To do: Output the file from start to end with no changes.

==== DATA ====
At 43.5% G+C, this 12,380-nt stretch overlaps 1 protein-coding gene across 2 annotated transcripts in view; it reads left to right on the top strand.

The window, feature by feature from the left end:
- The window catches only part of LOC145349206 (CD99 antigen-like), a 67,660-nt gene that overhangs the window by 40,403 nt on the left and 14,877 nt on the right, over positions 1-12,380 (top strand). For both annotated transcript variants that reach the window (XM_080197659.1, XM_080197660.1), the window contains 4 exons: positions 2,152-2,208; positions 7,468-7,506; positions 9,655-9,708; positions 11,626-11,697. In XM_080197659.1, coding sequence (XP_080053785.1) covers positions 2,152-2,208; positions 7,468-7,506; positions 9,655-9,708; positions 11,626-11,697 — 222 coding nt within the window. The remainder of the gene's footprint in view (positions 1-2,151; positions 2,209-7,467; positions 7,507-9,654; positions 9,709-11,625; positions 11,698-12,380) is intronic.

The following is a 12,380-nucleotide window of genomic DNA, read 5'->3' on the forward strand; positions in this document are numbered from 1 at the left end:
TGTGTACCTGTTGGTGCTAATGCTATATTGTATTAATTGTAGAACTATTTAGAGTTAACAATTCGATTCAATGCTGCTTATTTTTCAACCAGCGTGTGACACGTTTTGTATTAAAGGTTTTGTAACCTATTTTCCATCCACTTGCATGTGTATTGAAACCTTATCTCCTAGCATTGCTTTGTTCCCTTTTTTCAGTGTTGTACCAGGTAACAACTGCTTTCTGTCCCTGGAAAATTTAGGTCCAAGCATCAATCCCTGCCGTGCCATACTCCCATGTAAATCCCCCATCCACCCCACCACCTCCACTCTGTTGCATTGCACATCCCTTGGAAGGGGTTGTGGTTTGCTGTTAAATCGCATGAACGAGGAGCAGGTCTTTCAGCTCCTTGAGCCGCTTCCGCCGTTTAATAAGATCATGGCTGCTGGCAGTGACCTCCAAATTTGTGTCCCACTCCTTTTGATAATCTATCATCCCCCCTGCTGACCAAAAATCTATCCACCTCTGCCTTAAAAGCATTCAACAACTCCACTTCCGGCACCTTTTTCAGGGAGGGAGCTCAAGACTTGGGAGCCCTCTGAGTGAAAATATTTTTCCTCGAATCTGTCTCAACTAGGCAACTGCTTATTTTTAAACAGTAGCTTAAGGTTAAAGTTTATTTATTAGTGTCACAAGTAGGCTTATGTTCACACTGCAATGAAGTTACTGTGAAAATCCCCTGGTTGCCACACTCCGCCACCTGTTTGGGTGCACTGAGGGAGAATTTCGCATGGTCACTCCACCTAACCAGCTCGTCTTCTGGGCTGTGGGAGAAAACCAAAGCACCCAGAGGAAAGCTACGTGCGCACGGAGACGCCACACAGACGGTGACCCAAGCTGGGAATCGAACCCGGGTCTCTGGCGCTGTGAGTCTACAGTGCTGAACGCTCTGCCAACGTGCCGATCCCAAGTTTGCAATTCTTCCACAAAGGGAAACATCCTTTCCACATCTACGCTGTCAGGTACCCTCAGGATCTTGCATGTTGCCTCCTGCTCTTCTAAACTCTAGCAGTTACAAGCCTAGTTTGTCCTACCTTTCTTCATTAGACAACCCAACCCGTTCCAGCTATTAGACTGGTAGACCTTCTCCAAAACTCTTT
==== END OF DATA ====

At 43.5% G+C, this 12,380-nt stretch overlaps 1 protein-coding gene across 2 annotated transcripts in view; it reads left to right on the top strand.

The window, feature by feature from the left end:
- The window catches only part of LOC145349206 (CD99 antigen-like), a 67,660-nt gene that overhangs the window by 40,403 nt on the left and 14,877 nt on the right, over positions 1-12,380 (top strand). For both annotated transcript variants that reach the window (XM_080197659.1, XM_080197660.1), the window contains 4 exons: positions 2,152-2,208; positions 7,468-7,506; positions 9,655-9,708; positions 11,626-11,697. In XM_080197659.1, coding sequence (XP_080053785.1) covers positions 2,152-2,208; positions 7,468-7,506; positions 9,655-9,708; positions 11,626-11,697 — 222 coding nt within the window. The remainder of the gene's footprint in view (positions 1-2,151; positions 2,209-7,467; positions 7,507-9,654; positions 9,709-11,625; positions 11,698-12,380) is intronic.

The following is a 12,380-nucleotide window of genomic DNA, read 5'->3' on the forward strand; positions in this document are numbered from 1 at the left end:
TGTGTACCTGTTGGTGCTAATGCTATATTGTATTAATTGTAGAACTATTTAGAGTTAACAATTCGATTCAATGCTGCTTATTTTTCAACCAGCGTGTGACACGTTTTGTATTAAAGGTTTTGTAACCTATTTTCCATCCACTTGCATGTGTATTGAAACCTTATCTCCTAGCATTGCTTTGTTCCCTTTTTTCAGTGTTGTACCAGGTAACAACTGCTTTCTGTCCCTGGAAAATTTAGGTCCAAGCATCAATCCCTGCCGTGCCATACTCCCATGTAAATCCCCCATCCACCCCACCACCTCCACTCTGTTGCATTGCACATCCCTTGGAAGGGGTTGTGGTTTGCTGTTAAATCGCATGAACGAGGAGCAGGTCTTTCAGCTCCTTGAGCCGCTTCCGCCGTTTAATAAGATCATGGCTGCTGGCAGTGACCTCCAAATTTGTGTCCCACTCCTTTTGATAATCTATCATCCCCCCTGCTGACCAAAAATCTATCCACCTCTGCCTTAAAAGCATTCAACAACTCCACTTCCGGCACCTTTTTCAGGGAGGGAGCTCAAGACTTGGGAGCCCTCTGAGTGAAAATATTTTTCCTCGAATCTGTCTCAACTAGGCAACTGCTTATTTTTAAACAGTAGCTTAAGGTTAAAGTTTATTTATTAGTGTCACAAGTAGGCTTATGTTCACACTGCAATGAAGTTACTGTGAAAATCCCCTGGTTGCCACACTCCGCCACCTGTTTGGGTGCACTGAGGGAGAATTTCGCATGGTCACTCCACCTAACCAGCTCGTCTTCTGGGCTGTGGGAGAAAACCAAAGCACCCAGAGGAAAGCTACGTGCGCACGGAGACGCCACACAGACGGTGACCCAAGCTGGGAATCGAACCCGGGTCTCTGGCGCTGTGAGTCTACAGTGCTGAACGCTCTGCCAACGTGCCGATCCCAAGTTTGCAATTCTTCCACAAAGGGAAACATCCTTTCCACATCTACGCTGTCAGGTACCCTCAGGATCTTGCATGTTGCCTCCTGCTCTTCTAAACTCTAGCAGTTACAAGCCTAGTTTGTCCTACCTTTCTTCATTAGACAACCCAACCCGTTCCAGCTATTAGACTGGTAGACCTTCTCCAAAACTCTTT